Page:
A political controversy surrounding New Jersey Gov. Chris Christie has grown into a scandal after it emerged a top aide deliberately ordered traffic delays to exact political revenge. Newly released documents show Christie’s Deputy Chief of Staff Bridget Anne Kelly personally ordered the closure of lanes leading to the George Washington Bridge, which connects New Jersey to New York City, to punish the mayor of Fort Lee for declining to endorse Christie’s bid for re-election. In an email to another Christie appointee and high school friend, David Wildstein, Kelly wrote: “Time for some traffic problems in Fort Lee.” The closures caused massive traffic jams with just one lane operational over a four-day period. In a statement, Christie denied involvement, saying he was “outraged and deeply saddened” by his deputy’s actions. Amy Goodman and Juan González discuss how the scandal could threaten Christie’s expected candidacy for the Republican presidential nomination in 2016.
JUAN GONZÁLEZ: We begin today with news from New Jersey that could have national implications for one of the Republican Party’s rising stars. On Wednesday, The Bergen Record published documents proving top officials to Governor Chris Christie instigated the closure of several access lanes on the George Washington Bridge in September near the town of Fort Lee in order to punish that town’s mayor for not endorsing Christie’s re-election. The lane closures turned the town into a virtual parking lot for four days and delayed emergency workers trying to respond to calls, including one involving an unconscious 91-year-old woman who later died.
In one email, Christie’s deputy chief of staff, Bridget Anne Kelly, wrote, quote, “Time for some traffic problems in Fort Lee.” The emails were written to David Wildstein, a high school friend of the governor who worked at the Port Authority of New York and New Jersey, which runs the bridge. He responded, quote, “Got it.” Prior to his resignation in December, Wildstein was the Port Authority’s director of interstate capital projects.
AMY GOODMAN: Later text messages mocked concerns that school buses filled with students were stuck in gridlock on the first day of school. One unidentified person wrote to Wildstein, “I feel badly about the kids. I guess.” Wildstein wrote, quote, “They are the children of Buono voters,” referring to Mr. Christie’s opponent for governor, Barbara Buono. Some of the texts about the plan were sent while Kelly was in line to pay respects at a wake. In other text messages, one of Christie’s associates—and emails—refers to the mayor of Fort Lee, Mark Sokolich, as, quote, “this little Serbian.” In fact, he is of Croatian descent.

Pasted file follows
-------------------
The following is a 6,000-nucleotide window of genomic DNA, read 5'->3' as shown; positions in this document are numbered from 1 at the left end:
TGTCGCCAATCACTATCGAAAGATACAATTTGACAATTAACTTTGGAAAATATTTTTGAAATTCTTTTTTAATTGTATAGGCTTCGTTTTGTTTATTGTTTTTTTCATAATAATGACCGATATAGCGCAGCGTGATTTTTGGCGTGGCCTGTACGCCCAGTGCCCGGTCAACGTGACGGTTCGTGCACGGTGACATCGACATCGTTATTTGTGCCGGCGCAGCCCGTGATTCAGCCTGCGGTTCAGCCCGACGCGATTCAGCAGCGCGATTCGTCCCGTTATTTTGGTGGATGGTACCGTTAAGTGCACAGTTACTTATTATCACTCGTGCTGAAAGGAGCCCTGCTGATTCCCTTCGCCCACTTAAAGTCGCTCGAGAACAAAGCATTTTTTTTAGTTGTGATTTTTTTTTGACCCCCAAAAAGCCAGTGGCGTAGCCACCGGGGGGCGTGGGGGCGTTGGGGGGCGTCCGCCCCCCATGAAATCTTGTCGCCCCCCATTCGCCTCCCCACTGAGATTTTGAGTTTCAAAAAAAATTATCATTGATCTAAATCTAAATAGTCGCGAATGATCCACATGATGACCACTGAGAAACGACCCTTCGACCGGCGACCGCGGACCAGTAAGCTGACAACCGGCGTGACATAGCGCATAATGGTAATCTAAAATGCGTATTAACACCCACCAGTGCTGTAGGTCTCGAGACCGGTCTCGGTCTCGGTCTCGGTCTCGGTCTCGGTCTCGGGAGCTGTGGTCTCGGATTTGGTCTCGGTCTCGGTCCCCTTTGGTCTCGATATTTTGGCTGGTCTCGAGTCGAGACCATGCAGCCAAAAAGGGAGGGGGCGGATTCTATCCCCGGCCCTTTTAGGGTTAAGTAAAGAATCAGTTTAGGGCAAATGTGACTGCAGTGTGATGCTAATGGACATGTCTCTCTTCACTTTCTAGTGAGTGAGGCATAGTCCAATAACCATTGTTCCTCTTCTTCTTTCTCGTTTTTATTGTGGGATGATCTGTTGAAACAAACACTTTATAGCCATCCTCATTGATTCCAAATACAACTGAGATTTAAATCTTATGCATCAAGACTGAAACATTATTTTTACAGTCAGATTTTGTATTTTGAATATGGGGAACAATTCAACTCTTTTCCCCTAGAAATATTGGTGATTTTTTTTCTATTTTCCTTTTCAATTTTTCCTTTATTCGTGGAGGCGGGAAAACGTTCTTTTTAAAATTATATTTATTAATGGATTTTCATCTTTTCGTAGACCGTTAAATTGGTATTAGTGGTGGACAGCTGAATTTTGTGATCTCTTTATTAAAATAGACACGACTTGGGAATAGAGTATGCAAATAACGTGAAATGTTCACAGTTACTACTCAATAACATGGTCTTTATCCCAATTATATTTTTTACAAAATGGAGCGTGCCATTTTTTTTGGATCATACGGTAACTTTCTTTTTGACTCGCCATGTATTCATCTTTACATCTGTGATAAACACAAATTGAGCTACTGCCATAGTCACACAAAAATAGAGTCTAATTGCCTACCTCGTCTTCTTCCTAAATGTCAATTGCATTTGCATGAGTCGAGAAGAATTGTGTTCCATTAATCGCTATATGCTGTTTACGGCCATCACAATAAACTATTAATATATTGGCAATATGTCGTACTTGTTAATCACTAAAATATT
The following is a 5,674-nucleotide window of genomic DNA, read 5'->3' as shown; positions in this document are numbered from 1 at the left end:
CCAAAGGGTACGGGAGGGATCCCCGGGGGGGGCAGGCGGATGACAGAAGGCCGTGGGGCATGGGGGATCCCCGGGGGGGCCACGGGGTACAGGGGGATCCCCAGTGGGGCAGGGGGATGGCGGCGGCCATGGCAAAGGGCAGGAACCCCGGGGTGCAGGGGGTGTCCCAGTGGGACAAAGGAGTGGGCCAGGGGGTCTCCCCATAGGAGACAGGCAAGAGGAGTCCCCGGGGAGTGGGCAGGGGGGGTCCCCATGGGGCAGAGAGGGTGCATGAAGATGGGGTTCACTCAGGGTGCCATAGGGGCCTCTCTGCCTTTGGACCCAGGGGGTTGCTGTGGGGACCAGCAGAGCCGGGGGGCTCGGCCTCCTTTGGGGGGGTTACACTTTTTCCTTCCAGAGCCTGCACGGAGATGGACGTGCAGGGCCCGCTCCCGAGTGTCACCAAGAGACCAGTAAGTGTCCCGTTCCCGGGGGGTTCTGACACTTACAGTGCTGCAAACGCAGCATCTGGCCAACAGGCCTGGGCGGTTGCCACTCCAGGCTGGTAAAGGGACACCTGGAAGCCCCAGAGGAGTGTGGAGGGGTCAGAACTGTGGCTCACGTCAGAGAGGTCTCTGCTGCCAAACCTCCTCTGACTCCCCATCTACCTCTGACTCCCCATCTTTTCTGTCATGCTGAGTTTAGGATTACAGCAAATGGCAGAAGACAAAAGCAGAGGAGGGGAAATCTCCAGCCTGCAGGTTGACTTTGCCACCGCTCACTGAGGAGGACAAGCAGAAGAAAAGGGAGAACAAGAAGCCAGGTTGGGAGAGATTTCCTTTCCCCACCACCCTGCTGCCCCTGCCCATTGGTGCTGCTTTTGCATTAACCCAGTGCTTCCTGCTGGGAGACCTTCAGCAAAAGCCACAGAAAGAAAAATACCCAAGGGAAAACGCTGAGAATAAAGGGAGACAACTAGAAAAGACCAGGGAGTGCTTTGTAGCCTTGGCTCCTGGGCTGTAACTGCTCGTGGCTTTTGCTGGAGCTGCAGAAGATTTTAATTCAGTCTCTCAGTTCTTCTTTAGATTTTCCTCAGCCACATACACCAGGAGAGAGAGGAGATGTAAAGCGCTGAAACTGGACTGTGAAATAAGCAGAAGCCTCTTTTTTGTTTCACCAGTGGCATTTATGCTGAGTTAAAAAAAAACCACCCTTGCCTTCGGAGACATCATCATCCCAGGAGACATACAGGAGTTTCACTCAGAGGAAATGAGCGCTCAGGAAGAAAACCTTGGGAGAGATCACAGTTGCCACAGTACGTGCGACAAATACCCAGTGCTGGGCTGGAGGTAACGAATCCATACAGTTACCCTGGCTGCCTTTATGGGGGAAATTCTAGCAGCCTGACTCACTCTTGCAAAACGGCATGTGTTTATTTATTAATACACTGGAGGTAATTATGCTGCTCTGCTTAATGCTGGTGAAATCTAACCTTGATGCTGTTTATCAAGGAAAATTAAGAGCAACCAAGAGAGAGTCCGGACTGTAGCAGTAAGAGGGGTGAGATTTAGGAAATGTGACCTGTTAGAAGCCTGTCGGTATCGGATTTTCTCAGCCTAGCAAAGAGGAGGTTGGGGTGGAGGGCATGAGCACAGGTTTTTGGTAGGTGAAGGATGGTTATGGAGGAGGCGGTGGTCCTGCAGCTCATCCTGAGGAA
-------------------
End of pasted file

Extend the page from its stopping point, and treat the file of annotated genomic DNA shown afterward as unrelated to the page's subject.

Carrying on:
The scandal could hurt Christie’s chances of running for president in 2016. Until now, Christie’s administration insisted the lane closures were part of a traffic study initiated by the Port Authority. Christie responded to the new revelations in a statement on Wednesday, saying, quote, “What I’ve seen today for the first time is unacceptable. I am outraged and deeply saddened that not only was I misled by a member of my staff, but this completely inappropriate and unsanctioned conduct was made without my knowledge.” Governor Christie also canceled his only scheduled appearance on Wednesday. For months, he has downplayed the significance of what happened. This is a clip of Governor Christie responding to questions about the lane closures back in December.
GOV. CHRIS CHRISTIE: I worked the cones, actually. Unbeknownst to everybody, I was actually the guy out there. I was in overalls and a hat, so I wasn’t—but I actually was the guy working the cones out there. You really are not serious with that question.
REPORTER: But what happened? Have you spoken to—
GOV. CHRIS CHRISTIE: What happened—
REPORTER: —David Wildstein about what happened?
GOV. CHRIS CHRISTIE: No, I haven’t.
GOV. CHRIS CHRISTIE: Listen, just because John Wisniewski is obsessed with this, and Loretta Weinberg, it just shows you they really have nothing to do. I don’t get involved in traffic studies. I don’t get involved in lane closures. I didn’t work the cones—just so we’re clear on that, that was sarcastic.
REPORTER: The idea that this was about no endorsement from the mayor, and it’s just made up out of thin air?
GOV. CHRIS CHRISTIE: Yeah, listen, I have absolutely no idea.
AMY GOODMAN: Back in November, the New Jersey State Assembly held its first hearing into the lane closures. This is Port Authority Deputy Executive Director Bill Baroni being questioned by New Jersey Assemblywoman Linda Stender.
ASSEMBLYWOMAN LINDA STENDER: I’m sorry, Mr. Baroni, I heard you the first three times that you talked about the issue of whether or not there should be lanes, but that’s not what this hearing is about. This hearing is about the lack of communication and the poor conduct of the Port Authority.